Information about the Lhasa Apso

The Lhasa Apso is a non-sporting dog breed originating in Tibet. It was bred as an interior sentinel in the Buddhist monasteries, who alerted the monks to any intruders who entered. Lhasa is the capital city of Tibet and apso is a word in the Tibetan language meaning “bearded,” so Lhasa Apso simply means “long-haired Lhasa dog,” although there are also some who claim that the word “apso” is a corruption of the Tibetan word “rapso,” meaning “goat-like”, which would make the equivalent translation “wooly Lhasa dog.”

Male Lhasa Apsos should ideally be 10.75 inches (27.3 cm) at the withers and weigh about 14 to 18 pounds (6.4 to 8.2 kg). The females are slightly smaller, and weigh between 12 to 14 pounds (5.4 to 6.4 kg). The breed standard requires dark brown eyes and a black nose, although liver-colored lhasas have a brown nose. The texture of the coat is heavy, straight, hard, neither woolly nor silky, and very dense. They come in a wide variety of colors including black, white, gold, red and parti-colored with various shadings. Lhasas can be with or without dark tips at the ends of ears and beard. The tail should be carried well over the dog’s back. The breed standard currently used by the American Kennel Club was approved on July 11, 1978.

Having been bred as an indoor monastery sentinel dog by Tibetan Buddhist monks, Lhasa Apsos are alert with a keen sense of hearing and a rich, sonorous bark that belies their size. The ideal Lhasa temperament is to be wary of strangers while being loyal to those closest to them. They can be very aggressive to strangers if left untrained. They rank 68th in Stanley Coren’s The Intelligence of Dogs, being of fair working/obedience intelligence.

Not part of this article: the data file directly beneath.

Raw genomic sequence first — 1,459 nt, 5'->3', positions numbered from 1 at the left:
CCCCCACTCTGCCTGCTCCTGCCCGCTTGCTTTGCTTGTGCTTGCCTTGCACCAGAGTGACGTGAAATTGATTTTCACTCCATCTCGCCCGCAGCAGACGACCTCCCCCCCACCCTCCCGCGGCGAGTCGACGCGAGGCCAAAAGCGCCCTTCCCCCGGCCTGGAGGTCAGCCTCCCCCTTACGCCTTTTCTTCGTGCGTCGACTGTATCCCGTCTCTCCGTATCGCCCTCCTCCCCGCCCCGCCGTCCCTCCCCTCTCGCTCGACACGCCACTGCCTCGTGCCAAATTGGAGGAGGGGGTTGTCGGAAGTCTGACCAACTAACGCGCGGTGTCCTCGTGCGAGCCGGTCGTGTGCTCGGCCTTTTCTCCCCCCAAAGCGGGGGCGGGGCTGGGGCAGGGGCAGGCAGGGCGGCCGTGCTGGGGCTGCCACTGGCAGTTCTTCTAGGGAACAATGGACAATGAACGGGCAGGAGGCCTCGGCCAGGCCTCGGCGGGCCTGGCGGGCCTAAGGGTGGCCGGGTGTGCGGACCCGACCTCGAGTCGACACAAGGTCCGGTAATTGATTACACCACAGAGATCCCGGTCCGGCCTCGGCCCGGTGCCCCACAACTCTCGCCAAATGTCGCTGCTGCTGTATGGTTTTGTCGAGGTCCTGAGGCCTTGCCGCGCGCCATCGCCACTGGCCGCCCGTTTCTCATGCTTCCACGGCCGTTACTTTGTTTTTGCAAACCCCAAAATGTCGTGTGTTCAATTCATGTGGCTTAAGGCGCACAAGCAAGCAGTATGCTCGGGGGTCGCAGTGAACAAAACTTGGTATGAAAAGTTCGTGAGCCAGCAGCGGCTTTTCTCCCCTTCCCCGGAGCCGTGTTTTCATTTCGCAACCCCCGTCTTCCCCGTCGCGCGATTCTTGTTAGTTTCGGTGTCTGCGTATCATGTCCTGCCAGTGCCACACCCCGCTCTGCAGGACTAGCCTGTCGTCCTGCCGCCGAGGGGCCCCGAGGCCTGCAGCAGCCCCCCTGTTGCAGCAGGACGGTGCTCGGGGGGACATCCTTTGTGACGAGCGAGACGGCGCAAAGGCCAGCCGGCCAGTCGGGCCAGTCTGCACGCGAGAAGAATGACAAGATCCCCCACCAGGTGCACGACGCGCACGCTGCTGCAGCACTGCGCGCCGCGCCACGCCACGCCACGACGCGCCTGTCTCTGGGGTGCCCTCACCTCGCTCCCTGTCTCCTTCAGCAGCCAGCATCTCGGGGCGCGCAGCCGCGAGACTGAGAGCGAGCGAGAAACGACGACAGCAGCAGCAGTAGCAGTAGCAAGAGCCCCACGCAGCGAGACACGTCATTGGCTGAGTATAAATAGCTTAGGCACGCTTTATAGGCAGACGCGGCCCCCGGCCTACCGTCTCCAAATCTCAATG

Lhasa Apsos are independent as well as companion dogs who want to please their owners, yet they may be suspicious toward strangers. Unique personality characteristics of Lhasa Apsos have gained them a reputation as being a very emotive breed that, in most cases, prove themselves to be completely fearless. Lhasa Apsos often show happiness by rubbing their head on their owners, running and rolling around, or sitting on their owner’s feet.

A Lhasa Apso responds to exercise and discipline with a calm assertive energy. These dogs require socialization with dogs and other people early as puppies and throughout their lives. They require patience and may be slow to house train, but in return, they can be quite comical, entertaining and caring companions. They aim to please their owners and enjoy training. While their personality belies their size, they need a home that is mindful that there is a small dog in the house to prevent injury. They enjoy vantage points in the house where they can view all that is going on. They have a sharp bark.

If properly trained early as a puppy, the Lhasa Apso will come to appreciate bathing, hair combing and clipping, but they generally do not enjoy bathing or swimming as this is not part of their breed traits.

The Lhasa Apso is a long-lived breed, with many living in good health into their early 20s. The average age for these dogs is 12-14. There are few health problems specific to the breed. Their vision may deteriorate with age but they are not sight-oriented dogs and they endure blindness with few noticeable changes in behavior.